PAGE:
A Closer Look at the Arguments against the Low-Yield SLBM

The ballistic-missile submarine USS Henry M. Jackson (SSBN 730) arrives home at Naval Base Kitsap-Bangor following a strategic deterrent patrol in 2015.

U.S. Navy / Lt. Cmdr. Brian Badura

AA Font size + Print

The ballistic-missile submarine USS Henry M. Jackson (SSBN 730) arrives home at Naval Base Kitsap-Bangor following a strategic deterrent patrol in 2015.

Why should the U.S. forgo a modest technical adjustment that improves forces supporting its strategy for deterring limited nuclear war?

Low-yield nuclear weapons are center stage in the debate over the nascent 2020 defense authorization act. The House of Representatives and the Senate have competing positions on the low-yield submarine-launched ballistic missile, or L-SLBM. While the United States is moving to lower the yield on a small number of W-76 warheads, debate on this force structure change has continued since the release of the Nuclear Posture Review in early 2018. MIT political scientist Vipin Narang recently observed there are two camps of opposition to L-SLBM: those who disagree with having low-yield nuclear weapons in general, and those who support having them but believe the risks of L-SLBM outweigh the benefits. Each camp raises a different set of issues that deserve a closer look. 

General Opposition 

Opposition to low-yield nuclear weapons is about whether the United States should retain limited nuclear response options or instead rely solely on high-yield weapons. A recent article by Representative Lieu and Senator Markey reflects this perspective. They argue that limited options are “irresponsible and dangerous.” Their premise is that nobody knows whether a nuclear war would stay limited, which of course is true. 

Yet their argument presumes that the purpose of U.S. low-yield weapons is to enable the United States to use nuclear weapons first, when in fact the principal role of these systems in U.S. strategy is to deter an adversary from using nuclear weapons first against allies and U.S. forces fighting abroad. Thus, Representative Lieu and Senator Markey sidestep the central nuclear deterrence challenge facing the United States: what happens if the country the United States is fighting uses a small number of low-yield weapons? Should the United States adopt a policy of responding with high-yield nuclear weapons to any nuclear attack, even “one atomic weapon of any size”? Representative Lieu and Senator Markey do not explicitly take this position, but that is the logical culmination of their argument that “preparing for limited nuclear war is folly.”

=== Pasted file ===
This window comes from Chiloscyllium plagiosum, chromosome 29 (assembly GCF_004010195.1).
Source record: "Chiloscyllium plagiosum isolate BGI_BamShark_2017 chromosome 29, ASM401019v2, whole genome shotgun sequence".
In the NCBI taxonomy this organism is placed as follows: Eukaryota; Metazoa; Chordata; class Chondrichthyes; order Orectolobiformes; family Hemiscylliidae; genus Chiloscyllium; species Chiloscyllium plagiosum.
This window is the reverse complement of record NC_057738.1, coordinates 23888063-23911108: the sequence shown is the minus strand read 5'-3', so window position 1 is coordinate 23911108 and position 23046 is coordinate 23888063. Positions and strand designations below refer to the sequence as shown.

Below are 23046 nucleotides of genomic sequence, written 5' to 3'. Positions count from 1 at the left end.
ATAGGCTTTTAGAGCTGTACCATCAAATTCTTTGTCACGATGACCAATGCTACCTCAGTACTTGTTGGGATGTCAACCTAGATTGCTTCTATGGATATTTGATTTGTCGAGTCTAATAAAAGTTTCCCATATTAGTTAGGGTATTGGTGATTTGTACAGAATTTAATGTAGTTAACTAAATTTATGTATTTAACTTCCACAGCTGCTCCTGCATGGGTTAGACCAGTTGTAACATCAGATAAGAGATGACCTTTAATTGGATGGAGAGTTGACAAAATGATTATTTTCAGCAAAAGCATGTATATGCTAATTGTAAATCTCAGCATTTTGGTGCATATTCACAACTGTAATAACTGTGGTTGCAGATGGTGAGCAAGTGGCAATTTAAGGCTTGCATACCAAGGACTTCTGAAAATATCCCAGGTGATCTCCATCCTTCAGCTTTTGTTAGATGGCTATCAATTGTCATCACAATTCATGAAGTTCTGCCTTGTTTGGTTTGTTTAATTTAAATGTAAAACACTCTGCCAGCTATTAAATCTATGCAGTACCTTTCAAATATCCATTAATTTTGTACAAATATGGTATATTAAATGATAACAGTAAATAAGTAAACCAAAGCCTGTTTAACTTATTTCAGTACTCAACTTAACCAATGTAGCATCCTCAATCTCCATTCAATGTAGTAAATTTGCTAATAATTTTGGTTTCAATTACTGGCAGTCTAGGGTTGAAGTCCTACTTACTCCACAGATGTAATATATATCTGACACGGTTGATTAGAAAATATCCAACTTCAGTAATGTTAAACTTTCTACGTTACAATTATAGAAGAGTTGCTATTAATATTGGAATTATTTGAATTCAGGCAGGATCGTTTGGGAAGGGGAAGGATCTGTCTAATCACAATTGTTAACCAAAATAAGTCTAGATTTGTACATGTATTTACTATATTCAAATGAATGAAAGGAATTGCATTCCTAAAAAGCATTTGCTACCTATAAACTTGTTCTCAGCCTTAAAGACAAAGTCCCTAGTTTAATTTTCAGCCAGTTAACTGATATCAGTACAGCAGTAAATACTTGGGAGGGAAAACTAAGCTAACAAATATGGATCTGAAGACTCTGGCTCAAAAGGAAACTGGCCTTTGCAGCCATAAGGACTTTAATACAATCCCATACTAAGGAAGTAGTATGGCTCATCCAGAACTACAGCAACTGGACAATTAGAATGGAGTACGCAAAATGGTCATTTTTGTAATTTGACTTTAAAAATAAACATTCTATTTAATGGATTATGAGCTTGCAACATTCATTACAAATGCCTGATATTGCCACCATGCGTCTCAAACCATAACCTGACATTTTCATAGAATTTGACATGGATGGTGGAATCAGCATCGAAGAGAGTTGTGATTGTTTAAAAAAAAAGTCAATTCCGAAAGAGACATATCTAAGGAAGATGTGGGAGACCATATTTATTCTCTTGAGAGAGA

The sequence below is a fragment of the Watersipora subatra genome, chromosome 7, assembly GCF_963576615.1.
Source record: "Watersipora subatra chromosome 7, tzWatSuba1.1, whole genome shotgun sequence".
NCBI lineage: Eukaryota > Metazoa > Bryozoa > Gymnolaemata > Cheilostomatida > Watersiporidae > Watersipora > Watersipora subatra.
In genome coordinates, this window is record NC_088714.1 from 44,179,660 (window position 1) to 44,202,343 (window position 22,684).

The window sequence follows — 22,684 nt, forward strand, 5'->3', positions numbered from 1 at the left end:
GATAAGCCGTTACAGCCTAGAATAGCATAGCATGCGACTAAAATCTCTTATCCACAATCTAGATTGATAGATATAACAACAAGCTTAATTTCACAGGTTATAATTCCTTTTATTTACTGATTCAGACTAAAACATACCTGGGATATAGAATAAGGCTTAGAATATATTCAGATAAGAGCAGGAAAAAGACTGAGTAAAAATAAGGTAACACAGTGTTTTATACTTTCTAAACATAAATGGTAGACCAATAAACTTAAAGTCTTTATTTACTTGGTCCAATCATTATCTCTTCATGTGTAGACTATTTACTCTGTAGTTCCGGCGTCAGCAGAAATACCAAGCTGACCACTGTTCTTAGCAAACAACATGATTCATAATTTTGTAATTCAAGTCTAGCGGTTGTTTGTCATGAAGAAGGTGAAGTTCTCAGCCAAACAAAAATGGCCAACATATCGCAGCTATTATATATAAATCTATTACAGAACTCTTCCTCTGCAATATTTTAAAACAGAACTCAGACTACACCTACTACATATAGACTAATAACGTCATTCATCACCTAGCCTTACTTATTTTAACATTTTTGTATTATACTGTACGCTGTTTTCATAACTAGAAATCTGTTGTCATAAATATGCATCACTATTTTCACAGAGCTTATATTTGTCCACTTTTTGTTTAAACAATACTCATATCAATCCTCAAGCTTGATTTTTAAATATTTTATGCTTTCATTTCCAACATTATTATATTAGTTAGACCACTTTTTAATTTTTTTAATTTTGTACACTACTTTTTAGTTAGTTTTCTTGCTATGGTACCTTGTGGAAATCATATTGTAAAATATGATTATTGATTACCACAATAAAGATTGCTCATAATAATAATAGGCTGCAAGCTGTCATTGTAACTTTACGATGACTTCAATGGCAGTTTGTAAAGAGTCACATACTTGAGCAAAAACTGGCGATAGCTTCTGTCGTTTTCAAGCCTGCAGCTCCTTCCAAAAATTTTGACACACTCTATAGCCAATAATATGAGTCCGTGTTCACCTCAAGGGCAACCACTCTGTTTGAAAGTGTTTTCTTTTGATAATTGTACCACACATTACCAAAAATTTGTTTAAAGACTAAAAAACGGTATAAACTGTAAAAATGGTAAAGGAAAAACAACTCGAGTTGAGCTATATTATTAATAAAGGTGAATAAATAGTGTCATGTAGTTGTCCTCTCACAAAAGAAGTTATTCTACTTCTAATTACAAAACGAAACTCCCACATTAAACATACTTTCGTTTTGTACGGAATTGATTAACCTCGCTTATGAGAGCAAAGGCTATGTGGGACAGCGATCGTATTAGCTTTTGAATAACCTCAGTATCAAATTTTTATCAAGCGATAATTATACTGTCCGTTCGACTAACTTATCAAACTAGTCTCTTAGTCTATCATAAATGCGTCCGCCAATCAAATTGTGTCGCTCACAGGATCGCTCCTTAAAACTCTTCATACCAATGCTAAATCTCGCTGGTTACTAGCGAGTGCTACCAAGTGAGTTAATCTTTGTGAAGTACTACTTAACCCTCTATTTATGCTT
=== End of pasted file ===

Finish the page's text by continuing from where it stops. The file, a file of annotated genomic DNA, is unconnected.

Related: HASC Chair on Mini-Nukes: ‘We’re Not Trying to Manage a Nuclear War’

Related: House Democrats Want To Kill This More Useable Nuke. They’re Right.

Related: New, More Usable Nukes for Trump? No.

Representative Adam Smith, on the other hand, does follow this thought through: “We want our adversary to be clear on the point that we’re going to kick their ass if they take us on.” He said this in the context of arguing against proportionate responses, so presumably he believes that only high-yield nuclear weapons suffice for deterrence. 

This is a logical strategy, but is it wise? 

If Russia used a handful of low-yield nuclear weapons in Europe, which it possesses in large numbers, do we really want the United States to respond with a massive strike against Russia? After an adversary crossed the nuclear threshold, preventing further nuclear attacks would be a top priority. But a high-yield rather than a calibrated U.S. response, especially against Russia, would increase the likelihood of catastrophic nuclear escalation. 

This raises the question of whether it would be credible for the United States to rely solely on high-yield weapons to deter limited nuclear war. Would such a strategy convince potential adversaries and U.S. allies? To be clear, current U.S. policy does not guarantee that the United States would respond to a limited attack with low-yield weapons. Instead, the United States is ambiguous about precisely how it would respond while retaining some degree of flexibility in U.S. nuclear forces, which President after President has wanted. Eminent scholar Scott Sagan argues that this approach to deterrence makes nuclear war less likely and that the United States should develop “more lower-yield nuclear warheads” to make U.S. strategy more effective and ethical. 

Thus, the question for those who oppose limited response options is whether they would be comfortable with having only high-yield weapons if they were responsible for deciding how to respond after Russia used a few one-kiloton nuclear weapons in Europe during a conventional war. Phrased differently, if their only options are to continue fighting the conventional war or employ a high-yield nuclear weapon, how would they protect U.S. allies and deter further Russian nuclear use without triggering nuclear escalation? If they do not have a convincing answer, it would be unwise to base a deterrence strategy on their preferred nuclear posture.